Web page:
** Gavi, the Vaccine Alliance, is a public-private global health partnership with the goal of increasing access to immunization in poor countries. Country eligibility is defined by an average 3-year GNI per capita of ≤$1,580. Based on Gavi 4.0 (2016–2020), eligibility includes 68 low- and middle-income countries eligible to receive financial assistance through grants contingent on a country’s GNI per capita. As GNI increases, a country moves through Gavi’s different eligibility phases until reaching the transition phase, when GNI exceeds the eligibility threshold. https://www.gavi.orgexternal icon
†† During 2010–2019, 42 countries introduced the second dose of MCV2 into their immunization schedule. In 2020, only Madagascar introduced MCV2 into its immunization schedule.
§§ Given that these countries represent <5% of the global birth cohort in 2020, the missing data likely had a limited impact on reported estimates.
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FIGURE. Estimated number of zero-dose children* during the first year of life and estimated coverage with first dose of diphtheria and tetanus toxoids and pertussis-containing vaccine, by World Health Organization region — worldwide, 2010, 2019, and 2020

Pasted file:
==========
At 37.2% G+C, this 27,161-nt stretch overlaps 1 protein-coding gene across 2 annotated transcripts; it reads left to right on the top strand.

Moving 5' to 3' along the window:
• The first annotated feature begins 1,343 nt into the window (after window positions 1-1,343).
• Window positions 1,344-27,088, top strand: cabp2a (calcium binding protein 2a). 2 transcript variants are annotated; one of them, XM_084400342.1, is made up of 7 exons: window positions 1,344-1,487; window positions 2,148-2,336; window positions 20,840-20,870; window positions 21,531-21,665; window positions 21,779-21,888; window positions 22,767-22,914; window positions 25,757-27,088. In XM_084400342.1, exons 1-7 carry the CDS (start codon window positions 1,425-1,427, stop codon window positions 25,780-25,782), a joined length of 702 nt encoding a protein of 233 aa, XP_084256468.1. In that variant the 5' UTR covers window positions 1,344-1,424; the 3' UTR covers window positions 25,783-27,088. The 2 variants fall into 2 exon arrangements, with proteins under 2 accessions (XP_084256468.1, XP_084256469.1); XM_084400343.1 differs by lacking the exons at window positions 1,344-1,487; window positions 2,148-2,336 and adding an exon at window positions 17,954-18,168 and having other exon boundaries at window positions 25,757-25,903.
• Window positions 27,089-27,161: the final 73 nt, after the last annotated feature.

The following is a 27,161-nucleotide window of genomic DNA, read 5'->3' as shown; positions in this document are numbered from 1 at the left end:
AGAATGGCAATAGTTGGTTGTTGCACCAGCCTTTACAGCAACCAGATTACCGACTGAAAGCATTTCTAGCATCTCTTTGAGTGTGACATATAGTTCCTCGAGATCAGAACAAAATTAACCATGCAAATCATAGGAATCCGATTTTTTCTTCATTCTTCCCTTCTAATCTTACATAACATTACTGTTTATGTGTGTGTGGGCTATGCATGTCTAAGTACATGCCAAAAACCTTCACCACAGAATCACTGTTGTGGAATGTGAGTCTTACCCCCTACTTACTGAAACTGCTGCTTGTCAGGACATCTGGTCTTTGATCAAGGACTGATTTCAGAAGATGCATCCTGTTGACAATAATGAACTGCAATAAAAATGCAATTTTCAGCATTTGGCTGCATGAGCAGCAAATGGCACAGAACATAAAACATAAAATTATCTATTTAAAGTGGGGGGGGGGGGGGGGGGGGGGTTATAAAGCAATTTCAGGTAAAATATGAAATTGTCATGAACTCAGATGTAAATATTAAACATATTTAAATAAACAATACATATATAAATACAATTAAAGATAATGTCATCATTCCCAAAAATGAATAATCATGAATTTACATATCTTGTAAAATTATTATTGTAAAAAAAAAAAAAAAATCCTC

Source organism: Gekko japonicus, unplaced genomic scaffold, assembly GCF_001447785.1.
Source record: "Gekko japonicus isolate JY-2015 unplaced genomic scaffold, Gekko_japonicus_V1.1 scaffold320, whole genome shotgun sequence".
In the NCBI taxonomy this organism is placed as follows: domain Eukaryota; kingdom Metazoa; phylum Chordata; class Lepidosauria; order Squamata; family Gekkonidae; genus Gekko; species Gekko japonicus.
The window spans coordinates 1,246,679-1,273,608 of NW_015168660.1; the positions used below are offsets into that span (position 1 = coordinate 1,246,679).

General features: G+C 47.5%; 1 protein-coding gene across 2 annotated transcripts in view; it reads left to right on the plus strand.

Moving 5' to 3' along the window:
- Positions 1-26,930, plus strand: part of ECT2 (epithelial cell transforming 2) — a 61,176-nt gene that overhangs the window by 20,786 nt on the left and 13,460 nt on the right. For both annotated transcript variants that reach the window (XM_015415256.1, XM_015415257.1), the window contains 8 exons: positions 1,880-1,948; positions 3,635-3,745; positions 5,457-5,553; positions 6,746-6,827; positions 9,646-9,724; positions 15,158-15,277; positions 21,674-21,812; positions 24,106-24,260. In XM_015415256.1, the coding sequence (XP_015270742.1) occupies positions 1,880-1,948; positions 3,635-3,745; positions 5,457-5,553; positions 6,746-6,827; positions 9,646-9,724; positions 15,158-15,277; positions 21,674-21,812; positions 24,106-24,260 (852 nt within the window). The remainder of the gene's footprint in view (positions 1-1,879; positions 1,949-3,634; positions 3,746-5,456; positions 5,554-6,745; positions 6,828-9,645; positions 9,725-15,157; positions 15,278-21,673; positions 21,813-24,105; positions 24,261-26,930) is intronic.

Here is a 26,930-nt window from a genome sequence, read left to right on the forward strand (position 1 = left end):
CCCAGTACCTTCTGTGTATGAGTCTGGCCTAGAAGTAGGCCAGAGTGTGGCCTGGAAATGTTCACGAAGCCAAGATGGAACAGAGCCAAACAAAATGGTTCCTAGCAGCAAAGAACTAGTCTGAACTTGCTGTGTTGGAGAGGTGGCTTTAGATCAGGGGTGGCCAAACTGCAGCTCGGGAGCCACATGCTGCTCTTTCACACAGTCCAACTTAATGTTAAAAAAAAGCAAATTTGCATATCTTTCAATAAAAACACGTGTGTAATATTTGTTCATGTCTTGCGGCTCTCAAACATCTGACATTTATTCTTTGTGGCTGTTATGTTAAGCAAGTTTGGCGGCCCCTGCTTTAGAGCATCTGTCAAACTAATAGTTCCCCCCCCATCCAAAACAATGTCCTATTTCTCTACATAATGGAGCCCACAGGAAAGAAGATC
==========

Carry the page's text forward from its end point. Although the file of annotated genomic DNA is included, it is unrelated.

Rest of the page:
Abbreviations: AFR = African Region; AMR = Region of the Americas; DTP1 = first dose of diphtheria and tetanus toxoids and pertussis-containing vaccine; EMR = Eastern Mediterranean Region; EUR = European Region; SEAR = South-East Asia Region; WPR = Western Pacific Region.
* Zero-dose children are surviving infants who did not receive the first dose of DTP1 during the first year of life. Increase in the number of zero-dose children in the African Region reflects population growth.
Suggested citation for this article: Muhoza P, Danovaro-Holliday MC, Diallo MS, et al. Routine Vaccination Coverage — Worldwide, 2020. MMWR Morb Mortal Wkly Rep 2021;70:1495–1500. DOI: http://dx.doi.org/10.15585/mmwr.mm7043a1external icon.